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CNS Drugs

, Volume 19, Issue 2, pp 91–103 | Cite as

Do Atypical Antipsychotics Cause Stroke?

  • Nathan Herrmann
  • Krista L. Lanctôt
Leading Article

Abstract

Post hoc analyses of pooled results from 11 randomised controlled trials of risperidone and olanzapine in elderly dementia subjects revealed an increased incidence of cerebrovascular adverse events compared with placebo. Reanalysis of the risperidone trials suggests that some of the increased incidence may be accounted for by nonspecific events that were not strokes. Large observational administrative health database studies appear to confirm that risperidone and olanzapine are not associated with an increased risk of stroke in elderly patients compared with typical antipsychotics or untreated dementia patients. A larger number of subjects with vascular and mixed dementias were included in the risperidone studies compared with the olanzapine studies, which likely accounts for the increased incidence of cerebrovascular adverse events in the risperidone trials compared with the olanzapine studies. Potential mechanisms proposed to explain an association between atypical antipsychotics and cerebrovascular adverse events include thromboembolic effects, cardiovascular effects (e.g. orthostatic hypotension, arrhythmias), excessive sedation resulting in dehydration and haemoconcentration, and hyperprolactinaemia. However, there is little evidence to support these hypothesised mechanisms at present. The association between atypical antipsychotics and cerebrovascular adverse events requires further clarification. At the present time, this association is another factor that clinicians should consider when weighing the risks and benefits of treating behavioural and psychological disturbances in elderly dementia patients.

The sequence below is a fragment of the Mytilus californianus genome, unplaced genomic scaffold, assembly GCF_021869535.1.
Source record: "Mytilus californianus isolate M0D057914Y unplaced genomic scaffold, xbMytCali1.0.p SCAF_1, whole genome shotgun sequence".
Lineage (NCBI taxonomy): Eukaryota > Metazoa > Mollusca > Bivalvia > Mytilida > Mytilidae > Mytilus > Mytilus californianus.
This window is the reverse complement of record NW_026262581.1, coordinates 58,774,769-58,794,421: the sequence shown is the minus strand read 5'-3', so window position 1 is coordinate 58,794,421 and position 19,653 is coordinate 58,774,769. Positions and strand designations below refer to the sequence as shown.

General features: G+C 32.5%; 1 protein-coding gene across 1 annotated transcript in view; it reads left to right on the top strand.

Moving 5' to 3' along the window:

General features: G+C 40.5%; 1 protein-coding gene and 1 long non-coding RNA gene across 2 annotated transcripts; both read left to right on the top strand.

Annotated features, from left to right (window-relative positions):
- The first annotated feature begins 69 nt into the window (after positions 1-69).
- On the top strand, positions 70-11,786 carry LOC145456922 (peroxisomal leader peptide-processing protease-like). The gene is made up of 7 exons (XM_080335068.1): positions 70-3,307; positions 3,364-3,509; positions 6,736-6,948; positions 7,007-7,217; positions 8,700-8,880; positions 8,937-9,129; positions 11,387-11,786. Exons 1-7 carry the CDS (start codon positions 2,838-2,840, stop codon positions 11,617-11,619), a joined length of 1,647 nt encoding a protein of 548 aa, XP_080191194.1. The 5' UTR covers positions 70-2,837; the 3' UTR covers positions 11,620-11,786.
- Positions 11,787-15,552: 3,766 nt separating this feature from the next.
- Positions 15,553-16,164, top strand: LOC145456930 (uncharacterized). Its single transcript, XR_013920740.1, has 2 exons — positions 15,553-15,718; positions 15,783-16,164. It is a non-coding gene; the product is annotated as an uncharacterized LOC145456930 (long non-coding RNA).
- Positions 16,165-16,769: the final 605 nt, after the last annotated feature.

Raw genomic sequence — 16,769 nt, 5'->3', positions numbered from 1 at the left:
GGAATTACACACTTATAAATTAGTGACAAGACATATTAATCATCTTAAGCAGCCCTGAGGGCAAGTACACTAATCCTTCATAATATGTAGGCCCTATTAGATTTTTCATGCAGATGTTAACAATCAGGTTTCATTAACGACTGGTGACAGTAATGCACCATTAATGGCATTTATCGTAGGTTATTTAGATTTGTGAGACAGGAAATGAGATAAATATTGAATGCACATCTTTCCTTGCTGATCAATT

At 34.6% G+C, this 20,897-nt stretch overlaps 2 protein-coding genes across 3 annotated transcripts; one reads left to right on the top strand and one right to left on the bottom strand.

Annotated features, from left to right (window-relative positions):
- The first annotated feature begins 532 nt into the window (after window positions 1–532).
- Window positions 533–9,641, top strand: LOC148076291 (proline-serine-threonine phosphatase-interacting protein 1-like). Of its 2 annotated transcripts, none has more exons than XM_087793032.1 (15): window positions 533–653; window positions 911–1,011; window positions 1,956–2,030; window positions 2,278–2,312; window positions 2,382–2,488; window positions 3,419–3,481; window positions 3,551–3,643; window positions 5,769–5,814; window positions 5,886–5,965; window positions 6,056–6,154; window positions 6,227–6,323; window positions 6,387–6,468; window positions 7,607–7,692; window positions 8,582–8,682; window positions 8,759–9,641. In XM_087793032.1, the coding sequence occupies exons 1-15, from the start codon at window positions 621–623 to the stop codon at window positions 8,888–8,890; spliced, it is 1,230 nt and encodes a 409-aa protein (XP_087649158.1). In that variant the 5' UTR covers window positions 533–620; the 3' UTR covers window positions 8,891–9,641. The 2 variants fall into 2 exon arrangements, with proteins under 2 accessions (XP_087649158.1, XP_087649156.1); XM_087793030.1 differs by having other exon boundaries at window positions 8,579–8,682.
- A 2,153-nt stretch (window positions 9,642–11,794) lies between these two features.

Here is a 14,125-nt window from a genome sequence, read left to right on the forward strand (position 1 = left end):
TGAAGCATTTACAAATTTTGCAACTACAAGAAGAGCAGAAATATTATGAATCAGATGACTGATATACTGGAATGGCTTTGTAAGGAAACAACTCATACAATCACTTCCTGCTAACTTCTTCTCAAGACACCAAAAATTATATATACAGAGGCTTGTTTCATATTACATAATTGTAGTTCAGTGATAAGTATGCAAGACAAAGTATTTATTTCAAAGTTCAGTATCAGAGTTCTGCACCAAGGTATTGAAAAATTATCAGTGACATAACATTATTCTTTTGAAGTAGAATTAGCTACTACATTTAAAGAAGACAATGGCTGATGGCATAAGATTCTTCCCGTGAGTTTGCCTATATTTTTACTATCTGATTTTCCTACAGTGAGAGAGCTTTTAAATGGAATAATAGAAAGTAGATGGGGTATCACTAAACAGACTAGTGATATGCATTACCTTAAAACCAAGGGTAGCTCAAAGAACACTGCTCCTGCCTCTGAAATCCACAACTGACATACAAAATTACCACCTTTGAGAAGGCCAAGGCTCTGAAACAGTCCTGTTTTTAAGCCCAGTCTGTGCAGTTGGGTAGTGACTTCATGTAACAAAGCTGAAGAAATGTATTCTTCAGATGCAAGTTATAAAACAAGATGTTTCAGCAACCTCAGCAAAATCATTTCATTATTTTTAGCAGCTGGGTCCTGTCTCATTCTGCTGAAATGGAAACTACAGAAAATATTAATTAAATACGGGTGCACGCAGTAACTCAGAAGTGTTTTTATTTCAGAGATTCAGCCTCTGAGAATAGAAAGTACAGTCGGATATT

Keywords

Risperidone Olanzapine Atypical Antipsychotic Typical Antipsychotic Stroke Risk Factor 
These keywords were added by machine and not by the authors. This process is experimental and the keywords may be updated as the learning algorithm improves.

Notes

Acknowledgements

No pharmaceutical company support was received for this paper. Drs Herrmann and Lanctôt have previously received research support and speakers’ honoraria from Janssen Ortho Inc., Eli Lilly, Novartis, Pfizer, AstraZeneca, all manufacturers of atypical antipsychotics. The authors wish to acknowledge Dr Andrew Greenspan of Janssen Medical Affairs, LLC for providing data on file for risperidone, and Dr Jamie Karagianis of Eli Lilly Canada for providing data on file for olanzapine.

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Copyright information

© Adis Data Information BV 2005

Authors and Affiliations

  1. 1.Division of Geriatric PsychiatryUniversity of TorontoTorontoCanada

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